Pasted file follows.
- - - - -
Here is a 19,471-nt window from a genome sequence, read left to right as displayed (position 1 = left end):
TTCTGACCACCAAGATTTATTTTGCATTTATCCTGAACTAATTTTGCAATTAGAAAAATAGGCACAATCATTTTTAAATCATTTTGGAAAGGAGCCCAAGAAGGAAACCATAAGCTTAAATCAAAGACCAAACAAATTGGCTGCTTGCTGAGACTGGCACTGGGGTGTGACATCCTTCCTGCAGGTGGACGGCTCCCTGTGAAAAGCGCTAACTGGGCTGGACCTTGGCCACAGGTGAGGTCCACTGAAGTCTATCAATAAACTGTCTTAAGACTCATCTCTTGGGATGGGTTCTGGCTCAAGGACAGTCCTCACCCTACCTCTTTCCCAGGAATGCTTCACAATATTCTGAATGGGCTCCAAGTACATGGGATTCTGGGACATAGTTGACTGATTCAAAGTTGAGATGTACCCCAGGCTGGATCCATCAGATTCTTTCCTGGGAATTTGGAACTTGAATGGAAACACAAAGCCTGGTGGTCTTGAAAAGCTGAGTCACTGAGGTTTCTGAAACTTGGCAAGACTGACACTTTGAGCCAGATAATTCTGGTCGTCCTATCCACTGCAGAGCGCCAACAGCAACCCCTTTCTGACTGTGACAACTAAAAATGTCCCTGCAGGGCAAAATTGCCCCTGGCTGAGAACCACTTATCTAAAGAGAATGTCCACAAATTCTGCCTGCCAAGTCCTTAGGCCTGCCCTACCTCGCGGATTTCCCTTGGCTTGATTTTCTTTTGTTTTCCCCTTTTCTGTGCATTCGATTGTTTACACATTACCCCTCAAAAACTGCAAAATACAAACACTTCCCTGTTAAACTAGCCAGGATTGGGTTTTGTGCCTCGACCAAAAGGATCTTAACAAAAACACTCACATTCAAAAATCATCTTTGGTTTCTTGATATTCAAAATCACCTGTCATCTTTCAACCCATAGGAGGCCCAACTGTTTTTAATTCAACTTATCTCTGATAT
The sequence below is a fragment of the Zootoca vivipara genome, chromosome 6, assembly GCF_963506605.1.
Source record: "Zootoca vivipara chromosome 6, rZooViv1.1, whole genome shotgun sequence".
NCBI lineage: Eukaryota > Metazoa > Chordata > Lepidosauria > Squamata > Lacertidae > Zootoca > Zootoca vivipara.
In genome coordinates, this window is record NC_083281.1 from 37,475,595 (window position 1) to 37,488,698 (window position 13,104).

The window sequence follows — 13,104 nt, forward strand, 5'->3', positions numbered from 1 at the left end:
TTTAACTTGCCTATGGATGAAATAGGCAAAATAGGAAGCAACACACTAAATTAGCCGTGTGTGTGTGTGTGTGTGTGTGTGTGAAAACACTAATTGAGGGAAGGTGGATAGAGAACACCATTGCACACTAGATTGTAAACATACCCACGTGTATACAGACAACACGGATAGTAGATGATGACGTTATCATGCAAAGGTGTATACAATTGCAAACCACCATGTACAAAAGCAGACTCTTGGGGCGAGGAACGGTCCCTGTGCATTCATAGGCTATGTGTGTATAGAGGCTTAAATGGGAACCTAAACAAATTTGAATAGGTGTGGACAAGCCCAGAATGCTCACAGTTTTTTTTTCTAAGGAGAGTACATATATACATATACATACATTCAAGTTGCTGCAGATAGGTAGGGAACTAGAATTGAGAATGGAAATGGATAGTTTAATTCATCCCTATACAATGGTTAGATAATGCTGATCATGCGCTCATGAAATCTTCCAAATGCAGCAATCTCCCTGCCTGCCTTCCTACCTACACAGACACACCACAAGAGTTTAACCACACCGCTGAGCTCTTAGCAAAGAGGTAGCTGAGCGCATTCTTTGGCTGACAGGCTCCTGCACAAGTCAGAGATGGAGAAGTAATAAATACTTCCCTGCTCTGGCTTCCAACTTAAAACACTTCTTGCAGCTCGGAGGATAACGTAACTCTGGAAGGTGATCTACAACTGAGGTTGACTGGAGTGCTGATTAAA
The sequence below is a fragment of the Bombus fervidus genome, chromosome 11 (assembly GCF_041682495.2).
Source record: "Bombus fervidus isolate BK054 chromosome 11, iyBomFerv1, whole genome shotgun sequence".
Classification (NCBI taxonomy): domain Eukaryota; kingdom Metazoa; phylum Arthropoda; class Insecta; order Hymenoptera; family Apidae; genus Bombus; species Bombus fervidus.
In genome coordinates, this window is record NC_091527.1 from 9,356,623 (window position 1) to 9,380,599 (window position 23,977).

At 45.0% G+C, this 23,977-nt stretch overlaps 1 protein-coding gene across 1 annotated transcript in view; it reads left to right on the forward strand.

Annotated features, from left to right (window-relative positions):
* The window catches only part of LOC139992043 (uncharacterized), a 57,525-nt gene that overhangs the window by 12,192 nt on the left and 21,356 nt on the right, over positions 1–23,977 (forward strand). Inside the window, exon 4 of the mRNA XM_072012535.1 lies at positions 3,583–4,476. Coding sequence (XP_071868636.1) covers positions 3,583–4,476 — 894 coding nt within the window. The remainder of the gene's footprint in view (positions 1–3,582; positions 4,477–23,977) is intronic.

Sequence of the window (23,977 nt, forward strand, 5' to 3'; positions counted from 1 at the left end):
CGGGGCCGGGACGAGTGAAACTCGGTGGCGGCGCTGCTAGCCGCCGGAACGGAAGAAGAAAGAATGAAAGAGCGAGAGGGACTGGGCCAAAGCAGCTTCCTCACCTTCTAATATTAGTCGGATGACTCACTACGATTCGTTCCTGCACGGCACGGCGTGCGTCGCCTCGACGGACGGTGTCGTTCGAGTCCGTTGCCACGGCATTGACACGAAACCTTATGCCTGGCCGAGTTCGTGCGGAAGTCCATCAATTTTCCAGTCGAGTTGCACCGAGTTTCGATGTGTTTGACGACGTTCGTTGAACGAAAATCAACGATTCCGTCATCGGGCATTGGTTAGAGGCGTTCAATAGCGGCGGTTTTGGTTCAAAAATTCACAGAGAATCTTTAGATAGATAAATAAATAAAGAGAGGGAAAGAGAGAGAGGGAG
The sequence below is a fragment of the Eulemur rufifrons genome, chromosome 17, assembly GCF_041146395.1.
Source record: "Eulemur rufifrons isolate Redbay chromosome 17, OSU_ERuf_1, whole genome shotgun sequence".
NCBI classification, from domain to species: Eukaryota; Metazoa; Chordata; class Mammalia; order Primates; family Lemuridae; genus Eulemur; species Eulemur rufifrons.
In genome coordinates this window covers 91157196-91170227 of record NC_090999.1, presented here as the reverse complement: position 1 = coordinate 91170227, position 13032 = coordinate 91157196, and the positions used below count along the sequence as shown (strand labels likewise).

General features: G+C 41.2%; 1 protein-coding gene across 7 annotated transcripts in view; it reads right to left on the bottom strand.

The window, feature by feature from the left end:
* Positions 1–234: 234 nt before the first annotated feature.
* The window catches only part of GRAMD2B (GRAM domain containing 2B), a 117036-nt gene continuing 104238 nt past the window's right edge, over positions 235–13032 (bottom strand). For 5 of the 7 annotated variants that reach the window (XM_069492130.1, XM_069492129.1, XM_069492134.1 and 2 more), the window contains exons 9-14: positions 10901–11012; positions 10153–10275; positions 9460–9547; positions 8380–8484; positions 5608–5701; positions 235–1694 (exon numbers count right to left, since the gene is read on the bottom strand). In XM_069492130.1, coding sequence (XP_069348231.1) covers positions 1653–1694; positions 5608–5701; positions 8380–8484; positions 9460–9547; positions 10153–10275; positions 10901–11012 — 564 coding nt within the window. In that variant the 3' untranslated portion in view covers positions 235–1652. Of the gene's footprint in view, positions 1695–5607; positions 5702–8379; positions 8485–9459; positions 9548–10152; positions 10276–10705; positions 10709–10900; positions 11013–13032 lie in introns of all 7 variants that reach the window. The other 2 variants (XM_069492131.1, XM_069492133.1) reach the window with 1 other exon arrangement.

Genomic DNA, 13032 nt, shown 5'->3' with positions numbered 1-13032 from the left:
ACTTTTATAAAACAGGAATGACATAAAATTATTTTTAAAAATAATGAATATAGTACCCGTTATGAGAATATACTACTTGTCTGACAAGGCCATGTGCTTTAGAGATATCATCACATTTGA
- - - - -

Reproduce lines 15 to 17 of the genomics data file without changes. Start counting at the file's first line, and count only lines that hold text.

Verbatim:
* The window catches only part of LOC139992043 (uncharacterized), a 57,525-nt gene that overhangs the window by 12,192 nt on the left and 21,356 nt on the right, over positions 1–23,977 (forward strand). Inside the window, exon 4 of the mRNA XM_072012535.1 lies at positions 3,583–4,476. Coding sequence (XP_071868636.1) covers positions 3,583–4,476 — 894 coding nt within the window. The remainder of the gene's footprint in view (positions 1–3,582; positions 4,477–23,977) is intronic.

Sequence of the window (23,977 nt, forward strand, 5' to 3'; positions counted from 1 at the left end):
CGGGGCCGGGACGAGTGAAACTCGGTGGCGGCGCTGCTAGCCGCCGGAACGGAAGAAGAAAGAATGAAAGAGCGAGAGGGACTGGGCCAAAGCAGCTTCCTCACCTTCTAATATTAGTCGGATGACTCACTACGATTCGTTCCTGCACGGCACGGCGTGCGTCGCCTCGACGGACGGTGTCGTTCGAGTCCGTTGCCACGGCATTGACACGAAACCTTATGCCTGGCCGAGTTCGTGCGGAAGTCCATCAATTTTCCAGTCGAGTTGCACCGAGTTTCGATGTGTTTGACGACGTTCGTTGAACGAAAATCAACGATTCCGTCATCGGGCATTGGTTAGAGGCGTTCAATAGCGGCGGTTTTGGTTCAAAAATTCACAGAGAATCTTTAGATAGATAAATAAATAAAGAGAGGGAAAGAGAGAGAGGGAG